I found it interesting that you chose to photograph the tower behind the skyscraper, when you could have easily chosen another vantage point. For me, this is a somewhat "western" take on architecture and monuments, whereas a more (excuse me if I am being presumptuous here) Chinese view might have been to frame it as the new skyscraper being a symbol of progress and the old pagoda representing all that was archaic and "embarrassing" about China. Another example might be western festishization of hutong and traditional Chinese dwellings, whereas many Chinese people just want buildings that are new and have windows that seal and keep in the heat or air conditioning, and they cannot tear down that old stuff fast enough.

I find it very interesting that the Chinese middle class has, much like the western middle class, began to romanticize "old" things as somehow more authentic and genuine. Yet the rural classes yearn to be free of the authentic and genuine and to embrace all of modernity, historical preservation be damned.

A few years ago, I noticed that my neighbors here in the U.S. began to pay large sums of money to learn to do things - make handmade soap and candles, live faux-rustic lives on the weekend, tilling organic farms and planting crops, just the sort of thing that their parents and grandparents had worked so hard to escape doing.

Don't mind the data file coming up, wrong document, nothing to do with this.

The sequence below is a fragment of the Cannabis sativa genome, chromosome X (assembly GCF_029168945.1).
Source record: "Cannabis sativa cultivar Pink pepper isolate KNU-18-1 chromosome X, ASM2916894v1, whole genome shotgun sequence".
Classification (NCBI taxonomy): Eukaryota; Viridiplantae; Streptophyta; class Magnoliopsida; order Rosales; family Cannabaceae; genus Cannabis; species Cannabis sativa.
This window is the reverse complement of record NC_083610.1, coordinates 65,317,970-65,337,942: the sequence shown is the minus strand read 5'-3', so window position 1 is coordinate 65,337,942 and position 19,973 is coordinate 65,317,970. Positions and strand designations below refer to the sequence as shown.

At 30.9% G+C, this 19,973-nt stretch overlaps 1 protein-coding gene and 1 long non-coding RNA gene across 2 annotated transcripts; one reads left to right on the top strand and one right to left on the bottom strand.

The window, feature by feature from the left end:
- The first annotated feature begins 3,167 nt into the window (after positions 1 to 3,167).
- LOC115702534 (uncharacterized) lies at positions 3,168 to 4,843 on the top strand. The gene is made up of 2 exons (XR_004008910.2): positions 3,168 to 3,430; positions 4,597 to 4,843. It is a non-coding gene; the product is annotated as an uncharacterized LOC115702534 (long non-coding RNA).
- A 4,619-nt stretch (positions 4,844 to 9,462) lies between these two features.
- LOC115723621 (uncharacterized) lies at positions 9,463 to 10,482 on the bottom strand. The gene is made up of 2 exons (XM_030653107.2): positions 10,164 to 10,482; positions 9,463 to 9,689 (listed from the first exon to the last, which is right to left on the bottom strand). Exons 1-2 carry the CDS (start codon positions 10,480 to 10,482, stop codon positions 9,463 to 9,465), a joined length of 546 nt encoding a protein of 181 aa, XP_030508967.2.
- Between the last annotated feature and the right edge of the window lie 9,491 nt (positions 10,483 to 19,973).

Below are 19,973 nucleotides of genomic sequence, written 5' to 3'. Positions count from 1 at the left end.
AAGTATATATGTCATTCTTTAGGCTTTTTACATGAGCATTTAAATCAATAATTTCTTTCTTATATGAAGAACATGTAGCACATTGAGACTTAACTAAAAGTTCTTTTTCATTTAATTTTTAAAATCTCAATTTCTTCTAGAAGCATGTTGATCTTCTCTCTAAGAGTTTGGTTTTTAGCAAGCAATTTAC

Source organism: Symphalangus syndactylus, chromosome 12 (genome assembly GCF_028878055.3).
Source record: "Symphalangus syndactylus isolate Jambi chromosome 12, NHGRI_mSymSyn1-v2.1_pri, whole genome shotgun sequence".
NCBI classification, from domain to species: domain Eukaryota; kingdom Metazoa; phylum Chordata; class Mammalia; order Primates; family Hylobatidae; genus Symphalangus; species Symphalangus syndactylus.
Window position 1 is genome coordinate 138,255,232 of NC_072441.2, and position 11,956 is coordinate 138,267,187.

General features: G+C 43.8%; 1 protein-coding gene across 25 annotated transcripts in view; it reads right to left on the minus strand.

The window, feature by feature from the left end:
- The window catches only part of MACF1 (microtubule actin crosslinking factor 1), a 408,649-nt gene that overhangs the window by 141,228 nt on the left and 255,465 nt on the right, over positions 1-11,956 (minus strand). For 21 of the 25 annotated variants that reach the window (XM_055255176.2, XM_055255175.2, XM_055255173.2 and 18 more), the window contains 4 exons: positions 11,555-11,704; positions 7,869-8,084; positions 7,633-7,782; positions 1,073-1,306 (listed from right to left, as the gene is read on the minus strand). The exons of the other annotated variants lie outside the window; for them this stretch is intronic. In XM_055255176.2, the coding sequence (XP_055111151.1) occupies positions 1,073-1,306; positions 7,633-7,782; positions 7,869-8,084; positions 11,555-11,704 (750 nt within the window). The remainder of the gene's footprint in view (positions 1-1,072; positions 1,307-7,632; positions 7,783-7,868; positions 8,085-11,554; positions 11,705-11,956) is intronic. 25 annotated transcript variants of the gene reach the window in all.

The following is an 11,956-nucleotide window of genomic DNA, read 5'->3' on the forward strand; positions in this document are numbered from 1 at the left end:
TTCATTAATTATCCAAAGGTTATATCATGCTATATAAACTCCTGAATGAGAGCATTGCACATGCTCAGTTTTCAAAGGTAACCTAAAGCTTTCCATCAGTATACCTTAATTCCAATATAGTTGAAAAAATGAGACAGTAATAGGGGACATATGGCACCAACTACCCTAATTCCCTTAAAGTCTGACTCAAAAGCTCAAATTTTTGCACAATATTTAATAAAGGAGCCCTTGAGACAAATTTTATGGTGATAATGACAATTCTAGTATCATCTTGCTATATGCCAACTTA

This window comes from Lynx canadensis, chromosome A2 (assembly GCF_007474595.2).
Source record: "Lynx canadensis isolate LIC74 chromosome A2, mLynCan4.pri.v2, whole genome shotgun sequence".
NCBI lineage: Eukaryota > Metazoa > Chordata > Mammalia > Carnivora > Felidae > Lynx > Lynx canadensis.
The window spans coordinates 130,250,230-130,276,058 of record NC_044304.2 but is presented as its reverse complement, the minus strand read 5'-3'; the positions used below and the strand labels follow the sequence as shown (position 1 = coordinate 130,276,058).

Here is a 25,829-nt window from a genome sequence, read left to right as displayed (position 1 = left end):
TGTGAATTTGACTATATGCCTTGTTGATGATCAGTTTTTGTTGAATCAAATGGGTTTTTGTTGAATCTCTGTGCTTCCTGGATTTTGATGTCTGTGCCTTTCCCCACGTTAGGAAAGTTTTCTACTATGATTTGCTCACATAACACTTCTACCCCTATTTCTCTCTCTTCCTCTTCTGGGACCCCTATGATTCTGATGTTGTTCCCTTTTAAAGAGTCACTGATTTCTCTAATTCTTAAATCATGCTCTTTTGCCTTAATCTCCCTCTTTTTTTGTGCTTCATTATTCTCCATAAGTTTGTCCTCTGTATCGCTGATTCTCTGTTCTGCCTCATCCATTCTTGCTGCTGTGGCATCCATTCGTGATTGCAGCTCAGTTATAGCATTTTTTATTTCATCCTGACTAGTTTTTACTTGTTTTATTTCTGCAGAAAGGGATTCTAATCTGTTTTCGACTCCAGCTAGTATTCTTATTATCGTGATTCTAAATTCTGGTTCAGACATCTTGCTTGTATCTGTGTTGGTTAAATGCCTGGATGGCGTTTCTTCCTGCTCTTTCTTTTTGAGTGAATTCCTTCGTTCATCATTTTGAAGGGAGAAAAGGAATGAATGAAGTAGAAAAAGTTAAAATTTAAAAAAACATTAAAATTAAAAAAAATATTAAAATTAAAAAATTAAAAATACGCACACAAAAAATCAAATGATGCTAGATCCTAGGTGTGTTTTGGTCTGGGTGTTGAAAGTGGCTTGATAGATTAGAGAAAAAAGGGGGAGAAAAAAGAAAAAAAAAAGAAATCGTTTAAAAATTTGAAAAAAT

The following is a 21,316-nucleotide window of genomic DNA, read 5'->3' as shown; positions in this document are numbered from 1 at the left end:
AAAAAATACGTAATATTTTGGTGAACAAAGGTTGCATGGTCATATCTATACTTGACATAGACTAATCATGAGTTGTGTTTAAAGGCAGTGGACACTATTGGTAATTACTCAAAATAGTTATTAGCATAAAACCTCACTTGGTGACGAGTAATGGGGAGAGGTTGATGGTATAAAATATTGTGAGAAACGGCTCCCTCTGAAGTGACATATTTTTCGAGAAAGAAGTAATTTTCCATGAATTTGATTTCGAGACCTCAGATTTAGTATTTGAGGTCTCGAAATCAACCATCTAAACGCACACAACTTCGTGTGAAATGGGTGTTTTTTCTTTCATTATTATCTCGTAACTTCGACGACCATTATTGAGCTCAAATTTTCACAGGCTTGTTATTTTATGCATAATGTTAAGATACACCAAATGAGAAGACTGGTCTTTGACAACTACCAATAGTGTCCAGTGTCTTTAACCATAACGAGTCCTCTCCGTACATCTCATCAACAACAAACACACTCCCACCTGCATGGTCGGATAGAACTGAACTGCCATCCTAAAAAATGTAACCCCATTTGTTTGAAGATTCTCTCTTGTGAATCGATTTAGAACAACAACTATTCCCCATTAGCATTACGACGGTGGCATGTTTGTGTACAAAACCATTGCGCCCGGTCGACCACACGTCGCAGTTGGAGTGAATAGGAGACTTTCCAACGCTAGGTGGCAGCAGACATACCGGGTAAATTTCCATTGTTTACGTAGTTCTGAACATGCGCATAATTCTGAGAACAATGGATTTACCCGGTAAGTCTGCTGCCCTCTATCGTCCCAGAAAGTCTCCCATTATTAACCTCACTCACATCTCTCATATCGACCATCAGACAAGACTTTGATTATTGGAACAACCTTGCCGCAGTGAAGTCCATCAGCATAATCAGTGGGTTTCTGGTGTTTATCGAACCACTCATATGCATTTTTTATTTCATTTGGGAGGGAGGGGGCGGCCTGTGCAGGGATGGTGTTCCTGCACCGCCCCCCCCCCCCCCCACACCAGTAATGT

Do you think that this is part and parcel of becoming a "global middle class", embracing such nostalgic ideas about the working class and one's agricultural forbears?

Forgive me if this is rambling, but I am a big fan of your blog and I've had a flirtini (a pink martini) tonight and I know that you are one of the few, if not the only, China-related blogger who can grasp what i am desperately getting at.

Keep up the good blogging, and keep an eye on Bo Xilai, like all other reformers he is not to be trusted, you were one of the first to spot his medicine show.


Xujun said...

James, those are interesting questions. Coincidentally, I'm writing a book review now about China's middle class, which I will post soon, and would like to hear you opinion about it. I'm also working on a piece on what Bo Xilai is up to in Chongqing, so stay tuned. As to nostalgia, I'm not sure it's particularly a middle class thing, though I am indeed a middle class person. Your comment on the first photo's vantage point surprised me, I hadn't thought of it as particularly "Western," in fact the angle was suggested by my brother-in-law who lives in Chongqing. Nonetheless, your view of class/national differences is interesting and I might come back to discuss it later.

S.K. Cheung said...

Just a question about the photos. Did you use too high of an exposure, or is that haze par for the course?

Xujun said...

Hi S.K., Chongqing used to be called a "fog city" in the 1940s. Now it is hard to tell fog from smog - but it is like that most of the time.

Fabrizio said...

very nice post, I am really hoping to have a chance to pass through Chongqing this summer. What are the thoughts of older generations of Chonqing residents in regard to this massive transformation? It would seem hard to keep a hold on pieces of the culture that get caught in such a strong transitional period.

Xujun said...

Thanks. Please see my new post today for more stories on Chongqing.